On the occasion of Vat Purnima, women keep a fast of three days for their husbands, as Savitri did. During the three days, pictures of a Vat (banyan) tree, Savitri, Satyavan, and Yama, are drawn with a paste of sandal and rice on the floor or a wall in the home.
The golden engravings of the couple are placed in a tray of sand, and worshiped with mantras (chanting), and Vat leaves.
Outdoors, the banyan tree is worshiped. A thread is wound around the trunk of the tree, and copper coins are offered. Strict adherence to the fast and tradition is believed to ensure the husband a long and prosperous life.
During the fast, women greet each other with ‘जन्म सावित्री हो’ (English: Become a Savitri). It is believed that until the next seven births their husband will live well.
In the present day, the festival is celebrated in the following way. Women dress in fine Sarees and jewelry, and their day begins with the offering of any five fruits and a coconut.
Each woman winds white thread around a banyan tree seven times as a reminder of their husbands. They fast for the whole day.
Tree worship is an integral part of Indian culture. Right from the days of the Indus valley civilization, there are references to tree worship. The Vat-Pournima which is celebrated on the full moon day of the Jyeshta, symbolizes the worship of the banyan tree.
Jyeshta is the third month of the Hindu calendar.
There is a mythological story associated with the ceremony of Vat-Pournima. This tells us that Savitri, by worshipping the banyan tree on the Jyeshta Pournima, brought back to life her dead husband by the grace of Yama, the god of death.
In Goa, Hindu married women observe a whole day of fasting and perform Pooja of the banyan tree, urging the tree to grant a long, healthy and happy life to their husbands.
The banyan tree has the ability to support its ever growing branches by the development of adventitious roots from its branches. These roots, which hang down and act as props over an ever widening circle, represent eternal life and are regarded as a symbol of a long life.
The banyan tree is considered as sacred by various tribal communities as well. As Gautam Buddha sat under this tree for seven days, it is regarded as holy by the Buddhists too.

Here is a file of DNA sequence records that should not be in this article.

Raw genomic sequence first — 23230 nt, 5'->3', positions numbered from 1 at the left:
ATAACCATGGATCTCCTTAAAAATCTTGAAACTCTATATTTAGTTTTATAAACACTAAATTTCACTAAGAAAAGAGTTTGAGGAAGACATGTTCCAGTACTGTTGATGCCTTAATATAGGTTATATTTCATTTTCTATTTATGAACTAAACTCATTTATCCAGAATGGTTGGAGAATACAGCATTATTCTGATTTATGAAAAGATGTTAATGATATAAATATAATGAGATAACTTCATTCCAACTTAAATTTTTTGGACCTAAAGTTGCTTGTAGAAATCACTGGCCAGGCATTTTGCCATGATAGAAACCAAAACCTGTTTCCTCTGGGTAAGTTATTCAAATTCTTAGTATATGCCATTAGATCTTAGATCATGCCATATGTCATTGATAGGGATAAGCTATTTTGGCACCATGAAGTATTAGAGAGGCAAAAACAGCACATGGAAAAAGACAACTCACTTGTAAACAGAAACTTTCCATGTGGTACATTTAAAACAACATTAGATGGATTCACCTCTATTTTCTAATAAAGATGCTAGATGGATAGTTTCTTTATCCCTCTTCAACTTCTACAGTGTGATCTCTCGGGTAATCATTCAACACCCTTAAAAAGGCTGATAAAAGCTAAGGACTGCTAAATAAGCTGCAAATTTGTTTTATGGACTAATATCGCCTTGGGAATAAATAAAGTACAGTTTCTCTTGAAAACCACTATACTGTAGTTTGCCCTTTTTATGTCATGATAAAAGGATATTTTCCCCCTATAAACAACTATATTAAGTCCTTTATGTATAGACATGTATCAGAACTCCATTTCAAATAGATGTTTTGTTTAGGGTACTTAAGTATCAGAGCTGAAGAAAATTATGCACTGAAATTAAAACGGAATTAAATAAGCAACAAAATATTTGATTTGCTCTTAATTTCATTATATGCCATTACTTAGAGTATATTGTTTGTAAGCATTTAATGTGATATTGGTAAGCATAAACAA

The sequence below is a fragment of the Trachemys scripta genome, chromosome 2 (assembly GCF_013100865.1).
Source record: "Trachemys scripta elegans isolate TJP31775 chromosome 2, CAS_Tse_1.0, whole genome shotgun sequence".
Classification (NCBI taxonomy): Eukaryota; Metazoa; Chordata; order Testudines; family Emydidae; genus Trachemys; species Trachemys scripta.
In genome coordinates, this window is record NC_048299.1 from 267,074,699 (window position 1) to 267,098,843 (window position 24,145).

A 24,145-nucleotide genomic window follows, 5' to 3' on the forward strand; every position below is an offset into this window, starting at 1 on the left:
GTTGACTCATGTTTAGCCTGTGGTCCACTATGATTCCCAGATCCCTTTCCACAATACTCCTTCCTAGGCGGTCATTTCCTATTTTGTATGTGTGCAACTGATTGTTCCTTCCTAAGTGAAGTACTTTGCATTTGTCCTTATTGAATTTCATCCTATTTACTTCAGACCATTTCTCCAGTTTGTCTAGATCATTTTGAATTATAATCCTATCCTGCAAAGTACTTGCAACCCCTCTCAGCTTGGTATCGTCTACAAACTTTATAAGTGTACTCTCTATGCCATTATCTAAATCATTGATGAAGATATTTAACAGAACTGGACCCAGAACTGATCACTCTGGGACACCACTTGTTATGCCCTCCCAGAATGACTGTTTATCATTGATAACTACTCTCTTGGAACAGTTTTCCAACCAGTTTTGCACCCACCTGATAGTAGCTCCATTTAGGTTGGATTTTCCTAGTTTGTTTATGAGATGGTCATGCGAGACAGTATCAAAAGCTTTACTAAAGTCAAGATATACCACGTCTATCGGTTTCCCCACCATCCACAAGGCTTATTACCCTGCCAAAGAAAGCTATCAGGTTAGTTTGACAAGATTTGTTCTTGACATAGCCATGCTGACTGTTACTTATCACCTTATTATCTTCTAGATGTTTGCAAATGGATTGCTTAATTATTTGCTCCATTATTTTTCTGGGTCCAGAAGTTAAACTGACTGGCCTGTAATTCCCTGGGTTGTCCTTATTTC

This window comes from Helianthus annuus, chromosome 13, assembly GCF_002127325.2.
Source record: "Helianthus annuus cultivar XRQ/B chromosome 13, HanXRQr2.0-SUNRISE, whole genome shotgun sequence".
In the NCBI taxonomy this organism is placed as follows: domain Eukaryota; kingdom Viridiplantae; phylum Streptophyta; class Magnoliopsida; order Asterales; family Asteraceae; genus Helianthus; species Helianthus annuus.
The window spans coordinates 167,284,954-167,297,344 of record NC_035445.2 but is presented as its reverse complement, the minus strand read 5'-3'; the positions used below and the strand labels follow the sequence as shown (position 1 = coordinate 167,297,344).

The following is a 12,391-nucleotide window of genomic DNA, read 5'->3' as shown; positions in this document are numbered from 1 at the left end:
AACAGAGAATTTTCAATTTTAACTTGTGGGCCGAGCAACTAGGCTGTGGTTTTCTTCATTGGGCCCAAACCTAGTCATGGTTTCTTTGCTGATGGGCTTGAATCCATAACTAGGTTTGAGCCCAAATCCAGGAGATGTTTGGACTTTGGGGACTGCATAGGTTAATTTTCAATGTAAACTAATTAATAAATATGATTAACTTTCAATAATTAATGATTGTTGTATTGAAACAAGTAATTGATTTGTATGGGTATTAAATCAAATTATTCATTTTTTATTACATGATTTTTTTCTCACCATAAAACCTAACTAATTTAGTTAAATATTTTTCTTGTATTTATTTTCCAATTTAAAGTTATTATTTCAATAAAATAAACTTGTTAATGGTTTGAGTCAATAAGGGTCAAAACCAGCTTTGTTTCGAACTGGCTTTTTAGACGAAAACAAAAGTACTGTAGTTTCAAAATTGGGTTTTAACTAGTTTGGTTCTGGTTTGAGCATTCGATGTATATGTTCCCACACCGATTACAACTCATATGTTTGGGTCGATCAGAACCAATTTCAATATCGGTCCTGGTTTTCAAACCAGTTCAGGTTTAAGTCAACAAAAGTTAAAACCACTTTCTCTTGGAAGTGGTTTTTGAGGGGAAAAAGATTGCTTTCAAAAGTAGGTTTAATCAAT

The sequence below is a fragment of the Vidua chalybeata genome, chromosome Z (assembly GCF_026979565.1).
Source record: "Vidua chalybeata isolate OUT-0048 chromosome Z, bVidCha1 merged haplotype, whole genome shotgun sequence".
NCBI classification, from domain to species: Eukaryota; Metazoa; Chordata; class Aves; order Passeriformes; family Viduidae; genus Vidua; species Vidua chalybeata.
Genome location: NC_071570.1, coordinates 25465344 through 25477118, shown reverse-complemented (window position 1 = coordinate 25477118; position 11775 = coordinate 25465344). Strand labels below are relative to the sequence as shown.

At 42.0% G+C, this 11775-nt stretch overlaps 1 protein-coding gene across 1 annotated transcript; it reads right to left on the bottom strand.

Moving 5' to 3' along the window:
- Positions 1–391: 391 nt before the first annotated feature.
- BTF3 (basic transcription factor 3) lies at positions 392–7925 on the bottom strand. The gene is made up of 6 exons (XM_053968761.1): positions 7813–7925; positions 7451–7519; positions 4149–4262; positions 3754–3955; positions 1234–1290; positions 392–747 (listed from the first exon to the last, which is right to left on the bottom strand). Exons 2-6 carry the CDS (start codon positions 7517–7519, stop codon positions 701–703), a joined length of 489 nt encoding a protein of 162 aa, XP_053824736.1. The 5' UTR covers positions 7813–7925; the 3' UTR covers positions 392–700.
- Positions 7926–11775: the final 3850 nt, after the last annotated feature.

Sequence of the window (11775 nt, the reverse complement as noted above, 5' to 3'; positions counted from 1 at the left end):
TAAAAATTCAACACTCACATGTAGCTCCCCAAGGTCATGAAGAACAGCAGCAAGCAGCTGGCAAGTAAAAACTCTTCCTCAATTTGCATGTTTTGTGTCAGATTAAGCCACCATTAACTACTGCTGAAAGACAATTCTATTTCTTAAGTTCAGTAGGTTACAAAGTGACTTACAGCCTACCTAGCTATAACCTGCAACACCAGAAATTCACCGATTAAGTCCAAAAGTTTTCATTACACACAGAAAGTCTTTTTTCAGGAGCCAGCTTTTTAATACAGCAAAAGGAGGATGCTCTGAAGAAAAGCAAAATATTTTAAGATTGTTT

The first Tirthankara of Jainism, Rishabhanath received perfect knowledge under the banyan tree. Thus, the tree is sacred to the Jains as well.
The leaves of the banyan tree are used as fodder for elephants and for making leaf-plates. The fruits are eaten by birds, monkeys and bats. The aerial roots are used to make tent-poles and cart-yokes.
Different parts of the banyan tree have been used as medicine for the treatment of several ailments.
The Goan culture has given importance to the banyan tree and throughout Goa there are many huge banyan trees. The banyan tree at Parce-Pernem spell binds you due to its height, whereas the giant banyan tree of Partagal Canacona is a charming creation of nature’s phyto architectural skills.
In the name of folk deities like Rashtroli, Vathari, Mharingan, Brahman and others, these trees are considered as very holy, and are worshipped and thus protected.
By protecting a banyan tree, we can get cool shade and it helps by providing a large quantity of oxygen as well.
In city areas, Hindu women go to the market and fetch a twig as an alternative for a tree. This is a false practice. Planting a banyan tree in the locality and worshipping it is the need of the hour.
As this festival comes in the monsoon season, during the rains women enjoy the fresh and cool atmosphere under the banyan tree. Besides, in the leaf-cup, women distribute prasad consisting of pieces of different juicy fruits.